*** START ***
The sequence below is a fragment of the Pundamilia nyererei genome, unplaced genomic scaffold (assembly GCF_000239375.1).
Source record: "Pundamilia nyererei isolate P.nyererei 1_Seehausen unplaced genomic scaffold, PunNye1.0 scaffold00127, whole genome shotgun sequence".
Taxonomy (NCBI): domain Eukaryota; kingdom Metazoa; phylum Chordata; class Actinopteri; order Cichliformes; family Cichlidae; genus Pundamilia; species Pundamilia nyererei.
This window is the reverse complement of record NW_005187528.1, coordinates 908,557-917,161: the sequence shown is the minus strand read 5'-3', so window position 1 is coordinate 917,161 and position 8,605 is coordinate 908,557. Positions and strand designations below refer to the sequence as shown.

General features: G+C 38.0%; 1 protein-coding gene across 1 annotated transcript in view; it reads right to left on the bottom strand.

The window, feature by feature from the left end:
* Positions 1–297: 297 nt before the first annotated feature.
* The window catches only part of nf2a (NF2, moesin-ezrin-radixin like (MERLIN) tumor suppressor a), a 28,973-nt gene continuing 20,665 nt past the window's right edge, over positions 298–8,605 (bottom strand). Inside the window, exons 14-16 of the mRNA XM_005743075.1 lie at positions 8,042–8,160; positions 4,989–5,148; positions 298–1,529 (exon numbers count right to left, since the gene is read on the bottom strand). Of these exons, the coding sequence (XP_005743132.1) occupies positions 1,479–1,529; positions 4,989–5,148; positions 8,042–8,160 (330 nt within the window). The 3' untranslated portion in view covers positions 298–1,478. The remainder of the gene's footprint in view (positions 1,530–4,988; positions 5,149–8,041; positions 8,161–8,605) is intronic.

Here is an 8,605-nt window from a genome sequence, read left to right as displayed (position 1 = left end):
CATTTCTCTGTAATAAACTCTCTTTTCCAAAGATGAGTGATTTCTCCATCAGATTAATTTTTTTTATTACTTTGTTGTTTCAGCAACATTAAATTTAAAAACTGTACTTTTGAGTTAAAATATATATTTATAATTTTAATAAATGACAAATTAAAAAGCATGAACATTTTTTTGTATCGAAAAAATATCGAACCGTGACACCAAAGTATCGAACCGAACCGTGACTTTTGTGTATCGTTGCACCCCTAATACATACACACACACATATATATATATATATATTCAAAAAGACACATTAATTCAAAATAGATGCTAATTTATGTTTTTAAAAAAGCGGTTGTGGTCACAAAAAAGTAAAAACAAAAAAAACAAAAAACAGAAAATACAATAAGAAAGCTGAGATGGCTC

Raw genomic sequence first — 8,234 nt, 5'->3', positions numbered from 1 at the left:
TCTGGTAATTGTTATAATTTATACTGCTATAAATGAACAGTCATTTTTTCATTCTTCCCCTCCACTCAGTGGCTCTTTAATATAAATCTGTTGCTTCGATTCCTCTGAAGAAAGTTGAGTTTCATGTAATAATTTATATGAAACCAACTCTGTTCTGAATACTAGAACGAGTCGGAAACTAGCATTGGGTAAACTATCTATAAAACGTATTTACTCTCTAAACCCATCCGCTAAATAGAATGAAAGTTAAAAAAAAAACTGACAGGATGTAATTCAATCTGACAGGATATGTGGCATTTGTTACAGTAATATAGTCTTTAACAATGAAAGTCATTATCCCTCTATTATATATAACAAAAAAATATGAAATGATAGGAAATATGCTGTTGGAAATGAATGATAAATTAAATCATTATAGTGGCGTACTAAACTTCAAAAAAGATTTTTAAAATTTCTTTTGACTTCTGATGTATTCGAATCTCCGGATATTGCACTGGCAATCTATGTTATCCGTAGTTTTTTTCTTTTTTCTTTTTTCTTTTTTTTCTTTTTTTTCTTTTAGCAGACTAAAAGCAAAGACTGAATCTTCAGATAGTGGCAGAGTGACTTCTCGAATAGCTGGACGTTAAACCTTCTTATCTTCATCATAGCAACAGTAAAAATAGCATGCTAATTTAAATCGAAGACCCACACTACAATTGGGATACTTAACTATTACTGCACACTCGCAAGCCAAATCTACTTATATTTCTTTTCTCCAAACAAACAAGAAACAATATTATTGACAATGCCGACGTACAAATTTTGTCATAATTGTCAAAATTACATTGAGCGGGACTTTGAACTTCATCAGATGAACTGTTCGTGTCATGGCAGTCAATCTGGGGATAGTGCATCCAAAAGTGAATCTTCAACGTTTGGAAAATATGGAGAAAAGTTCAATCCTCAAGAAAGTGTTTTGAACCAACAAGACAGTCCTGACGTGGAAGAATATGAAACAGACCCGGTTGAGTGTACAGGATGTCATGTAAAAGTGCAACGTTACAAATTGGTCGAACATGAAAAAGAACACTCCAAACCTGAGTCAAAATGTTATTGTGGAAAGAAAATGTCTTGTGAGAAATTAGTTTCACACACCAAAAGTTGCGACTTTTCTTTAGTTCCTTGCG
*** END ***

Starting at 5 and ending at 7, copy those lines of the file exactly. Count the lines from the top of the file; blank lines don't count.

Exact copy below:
General features: G+C 38.0%; 1 protein-coding gene across 1 annotated transcript in view; it reads right to left on the bottom strand.

The window, feature by feature from the left end:
* Positions 1–297: 297 nt before the first annotated feature.